‘I’ve got superglue?’ I suggest.
‘Worth a try,’ says Rob. Sweating. It is a SCORCHING hot day, even though it’s only about 11am still.
Astonishingly, I not only HAVE Superglue, I also actually KNOW WHERE IT IS. This is an absolute first in our household.
Triumphantly I bring it down to Rob. He gives it a squeeze. Nothing comes out. The end must be blocked. Scissors are needed!
Another fifteen minutes of ‘where are the bloody scissors?’ ‘Brother had them!’ ‘No I haven’t! Sister had them when she was making Watermelons sails!'(!?!?) ‘Just bring me the effing scissors!’ the top is snipped off.
Hmm. It would appear the reason nothing came out was because the Superglue tube is completely empty.
Rob is getting increasingly irritated and I can see my dreams of a joyful family bike ride are looking as if they are going to stay as dreams. I suggest Rob takes a break, makes some lunch for the children on the BBQ while I drove into the nearest village to find a puncture repair kit or more superglue. He agrees and already has an ice cold pint in his hand as I drive off.
Success! In a tiny little dusty old newsagent I buy the last repair kit and a tube of glue just in case. I return to a lovely lunch in the garden and then Rob dusts off his hands, gives a bit sigh and prepares to get back to making my dreams come true.
The puncture repair doesn’t work. Despite Rob’s best efforts, which lead to glueing his fingers to the repair kit, the tyre and his other fingers with a combination of rubber cement and superglue, the inner tube still hisses when pumped up. It’s a no go.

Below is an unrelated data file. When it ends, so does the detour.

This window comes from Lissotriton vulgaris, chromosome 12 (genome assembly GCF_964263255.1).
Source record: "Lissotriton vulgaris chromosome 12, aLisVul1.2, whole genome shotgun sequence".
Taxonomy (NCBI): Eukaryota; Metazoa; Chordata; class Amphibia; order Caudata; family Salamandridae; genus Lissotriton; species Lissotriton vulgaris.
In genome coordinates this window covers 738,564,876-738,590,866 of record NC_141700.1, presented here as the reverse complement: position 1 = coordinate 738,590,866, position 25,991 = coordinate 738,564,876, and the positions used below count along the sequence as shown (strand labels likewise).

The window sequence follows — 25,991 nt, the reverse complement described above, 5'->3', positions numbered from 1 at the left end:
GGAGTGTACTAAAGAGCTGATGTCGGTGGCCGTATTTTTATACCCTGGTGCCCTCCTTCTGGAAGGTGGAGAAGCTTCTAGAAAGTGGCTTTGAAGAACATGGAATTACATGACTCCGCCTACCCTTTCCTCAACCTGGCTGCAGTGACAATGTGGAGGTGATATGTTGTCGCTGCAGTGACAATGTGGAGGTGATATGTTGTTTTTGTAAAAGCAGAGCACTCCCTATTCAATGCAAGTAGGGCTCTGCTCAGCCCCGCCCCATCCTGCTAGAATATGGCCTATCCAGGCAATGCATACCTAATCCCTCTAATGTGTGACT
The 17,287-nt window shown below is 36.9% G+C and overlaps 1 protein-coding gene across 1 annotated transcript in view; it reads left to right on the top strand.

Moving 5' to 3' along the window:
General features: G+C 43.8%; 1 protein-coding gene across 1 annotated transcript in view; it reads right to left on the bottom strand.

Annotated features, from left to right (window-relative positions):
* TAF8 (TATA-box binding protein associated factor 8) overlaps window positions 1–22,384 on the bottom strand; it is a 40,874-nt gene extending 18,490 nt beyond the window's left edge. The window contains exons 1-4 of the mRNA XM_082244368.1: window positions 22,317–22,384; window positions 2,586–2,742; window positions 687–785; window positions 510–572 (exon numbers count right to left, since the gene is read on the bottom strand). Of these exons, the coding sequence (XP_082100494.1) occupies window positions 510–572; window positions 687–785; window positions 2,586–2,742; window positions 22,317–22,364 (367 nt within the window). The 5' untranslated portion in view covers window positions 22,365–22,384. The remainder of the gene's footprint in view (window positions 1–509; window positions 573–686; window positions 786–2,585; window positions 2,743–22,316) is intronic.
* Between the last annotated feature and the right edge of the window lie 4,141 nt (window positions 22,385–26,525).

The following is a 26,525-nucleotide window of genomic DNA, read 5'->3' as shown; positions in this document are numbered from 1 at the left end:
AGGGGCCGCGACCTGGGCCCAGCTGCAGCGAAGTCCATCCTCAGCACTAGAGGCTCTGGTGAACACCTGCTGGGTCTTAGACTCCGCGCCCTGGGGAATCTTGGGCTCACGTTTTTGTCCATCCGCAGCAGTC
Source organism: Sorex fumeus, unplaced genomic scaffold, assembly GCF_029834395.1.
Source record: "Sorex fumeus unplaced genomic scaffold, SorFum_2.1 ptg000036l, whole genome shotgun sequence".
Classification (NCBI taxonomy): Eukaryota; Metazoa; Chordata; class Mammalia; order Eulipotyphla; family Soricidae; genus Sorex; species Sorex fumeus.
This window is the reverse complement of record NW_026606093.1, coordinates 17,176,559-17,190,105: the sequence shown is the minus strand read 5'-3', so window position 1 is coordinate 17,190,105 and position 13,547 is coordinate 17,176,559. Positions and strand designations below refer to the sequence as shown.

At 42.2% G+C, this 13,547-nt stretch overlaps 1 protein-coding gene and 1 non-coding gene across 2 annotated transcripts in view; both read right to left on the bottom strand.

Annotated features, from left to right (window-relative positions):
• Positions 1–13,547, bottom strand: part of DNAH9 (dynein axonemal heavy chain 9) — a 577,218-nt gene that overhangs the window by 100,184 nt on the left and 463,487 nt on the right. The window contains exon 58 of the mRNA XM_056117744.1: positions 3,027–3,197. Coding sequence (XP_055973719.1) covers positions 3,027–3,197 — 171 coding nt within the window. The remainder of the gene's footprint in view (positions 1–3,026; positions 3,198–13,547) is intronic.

Bloody typical! I am the only one who wants to go on this bike ride and mine is the only bike not working.
The children have drifted back inside. Rob is pouring another beer. The dog spreads herself as flat as possible under a tree to stay cool, gives her big huffing sigh and falls asleep. Her twitching eyebrows still going as they flick off thunderbugs.
‘Is there any way it can be fixed today?’ I ask, plaintively. Rob shakes his head.
‘Right! Then I’m going to ride Son’s bike!’ I declare. ‘Come on!’
Son is getting taller, almost as tall as me, almost – but not yet. So his bike, which is a bit small for him, is very small for me. Rob raises the seat as high as possible, but I still look utterly ridiculous. A stout, middle-aged woman with a large hat perched on top of a small, blue and yellow boy’s BMX. Every time I turned the handle left or right the wheel rubs against the toes of my shoes with a loud PPPHHRRRRTTHHERRRPPP sound which caused heads to turn.
I don’t care though. Yelling over my shoulder at an open mouthed son, ‘put a lead on Dog and meet us on the farmer’s track!’ I cycle off into the wild blue yonder with Daughter – looking prim and proper in a pink summer dress and a bright pink bike – and Rob, who immediately overtakes me and disappears up the road.
For a brief moment all is how I dreamed. A big blue sky overhead, my Daughter giggling, Son running behind with a bonkers Dog galloping at 60 miles an hour and the road crunching beneath my tyres. Who cared that at every bump it felt like the seat was going to disappear up my backside? Or that today I can barely sit down due to the saddle sores? It was picture perfect. I can say it was all worth it, but not sure Rob would agree. Bless him, though he worked hard to keep my dreams alive – something he has done for fifteen years. What a husband!
Here’s to more summer fun!